Local communities have a key role to play in protecting the Great Barrier Reef, and their efforts will be boosted thanks to a new partnership between NQ Dry Tropics, Reef Ecologic and Magnetic Island Community Development Association (MICDA).
Funding from the partnership between the Australian Government’s Reef Trust and the Great Barrier Reef Foundation will support these groups to develop two Community Action Plans (CAPs), one for the Burdekin region and one for Magnetic Island.
The CAPs will aim to integrate local coastal and marine activities with other Great Barrier Reef World Heritage protection measures to increase their overall impact, support better Reef management decisions, and drive positive change.
The CAPs will also guide future funding towards priority actions, initially as part of the Great Barrier Reef Foundation’s Community Partnership Grants initiative due to be rolled out next year.
NQ Dry Tropics’ Protecting Biodiversity Team Leader Rachael Payne said there would be a strong emphasis on engaging with local groups and individuals already working hard to strengthen the resilience of the Great Barrier Reef.
“We want to harness the knowledge and energy of North Queenslanders working to protect the Great Barrier Reef,” Ms Payne said.
“These plans aim to support groups and individuals working on Reef resilience to share knowledge, maximise available resources, and work together to achieve a greater collective impact. We look forward to partnering with Reef Ecologic and MICDA to make this happen,” she said.
Nathan Cook, Reef Ecologic’s Youth Engagement Coordinator, said the CAPs would strengthen community Reef protection efforts by creating shared goals and identifying critical projects:
“An exciting element of these CAPs is the focus on engaging young people and providing them with a voice, and a real opportunity to contribute to the future of their local communities,” Mr Cook said.
MICDA’s president Les Sampson said he was keen to see the CAPs reflect the priorities of the Magnetic Island community:
“It’s a great opportunity to actively involve local people in planning, implementing, monitoring and celebrating actions to protect the Great Barrier Reef and its islands,” Mr Sampson said.
Great Barrier Reef Foundation Managing Director Anna Marsden said the Great Barrier Reef is an irreplaceable ecosystem that can and must be saved for future generations.
“Our Reef is facing a growing combination of threats, with climate change and increasing water temperatures affecting coral health. That means we have to step up our response. We’re already making an impact, but there is a lot more to be done to save our Reef and its marine life,” Ms Marsden said.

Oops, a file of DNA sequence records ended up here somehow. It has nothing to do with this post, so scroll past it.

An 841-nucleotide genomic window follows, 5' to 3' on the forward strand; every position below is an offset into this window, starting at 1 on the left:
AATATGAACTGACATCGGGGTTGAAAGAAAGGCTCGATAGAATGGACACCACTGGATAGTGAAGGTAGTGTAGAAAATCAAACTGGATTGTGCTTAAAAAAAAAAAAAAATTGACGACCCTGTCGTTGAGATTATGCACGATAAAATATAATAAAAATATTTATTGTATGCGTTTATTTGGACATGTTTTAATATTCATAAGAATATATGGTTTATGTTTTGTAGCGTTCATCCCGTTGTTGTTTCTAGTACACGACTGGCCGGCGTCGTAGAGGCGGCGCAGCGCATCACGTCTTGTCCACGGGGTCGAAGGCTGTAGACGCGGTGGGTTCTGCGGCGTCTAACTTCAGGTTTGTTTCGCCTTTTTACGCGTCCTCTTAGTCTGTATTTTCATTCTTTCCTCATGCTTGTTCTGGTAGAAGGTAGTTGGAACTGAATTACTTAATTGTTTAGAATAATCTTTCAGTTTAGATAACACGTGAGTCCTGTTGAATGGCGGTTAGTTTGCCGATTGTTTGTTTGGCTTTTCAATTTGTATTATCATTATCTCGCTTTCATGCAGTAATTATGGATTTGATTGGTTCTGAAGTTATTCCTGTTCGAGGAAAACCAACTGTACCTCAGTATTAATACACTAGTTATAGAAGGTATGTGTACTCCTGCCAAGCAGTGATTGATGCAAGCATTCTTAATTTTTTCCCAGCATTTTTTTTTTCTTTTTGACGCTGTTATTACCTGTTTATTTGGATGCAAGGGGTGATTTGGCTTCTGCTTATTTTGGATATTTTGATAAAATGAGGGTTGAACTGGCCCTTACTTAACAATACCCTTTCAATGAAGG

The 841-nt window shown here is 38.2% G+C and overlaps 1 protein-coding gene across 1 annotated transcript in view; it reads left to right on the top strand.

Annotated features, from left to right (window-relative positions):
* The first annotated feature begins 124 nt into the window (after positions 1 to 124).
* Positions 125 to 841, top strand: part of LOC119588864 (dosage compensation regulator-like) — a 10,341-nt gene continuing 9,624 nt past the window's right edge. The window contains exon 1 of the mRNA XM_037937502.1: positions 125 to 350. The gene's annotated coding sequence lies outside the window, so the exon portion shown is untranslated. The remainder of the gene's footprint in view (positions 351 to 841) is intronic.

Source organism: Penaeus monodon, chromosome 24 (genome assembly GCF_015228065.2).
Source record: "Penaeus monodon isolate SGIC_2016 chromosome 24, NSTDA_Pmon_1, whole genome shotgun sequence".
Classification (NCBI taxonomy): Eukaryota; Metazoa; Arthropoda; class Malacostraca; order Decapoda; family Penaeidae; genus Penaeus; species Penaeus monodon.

“Regional communities are at the forefront of on-ground and in-water efforts to protect the Great Barrier Reef, and these plans will enable them to accelerate local Reef protection actions and strengthen connections with Reef science and management,” she said.
Reef Ecologic – Nathan Cook email@example.com, 0437 318 802
NQ Dry Tropics – David Wosner (Communications Manager) firstname.lastname@example.org 0402 654584
Magnetic Island Community Development Association – Margaret Gooch email@example.com 0478 138 799
NQ Dry Tropics is an independent, not for profit, community-based company. We promote sustainable management of land, water, plants and animals in the dry tropics of North Queensland.
We work to improve:
- landscapes — healthy natural environments;
- livelihoods — profitable primary production to support strong regional economies; and
- communities — strong, resilient and connected.
Formed in 2002, we are trusted and respected by a wide network of community, corporate and government partners.
Where we work
We operate in the 146,000 km² Burdekin Dry Tropics region connecting the Great Dividing Range to the Great Barrier Reef. We focus on the 97 per cent of land used for grazing, sugar cane and horticulture. Our influence also extends beyond North Queensland through state, national and global partnerships.
The difference we make
Combining expertise, passion and experience, we deliver education, training and on-ground works that:
- support primary producers to build resilient, sustainable and productive businesses;
- reduce nutrient, sediment and pesticide runoff to waterways, wetlands and the Great Barrier Reef;
- maintain and restore biodiversity and threatened species;
- provide opportunities for community and landcare groups to build skills and access funding;
- support Traditional Owners to connect with country;
- rehabilitate wetlands and coastal ecosystems;
- tackle invasive weeds and animals; and
- support people in regional communities to connect with and learn from each other.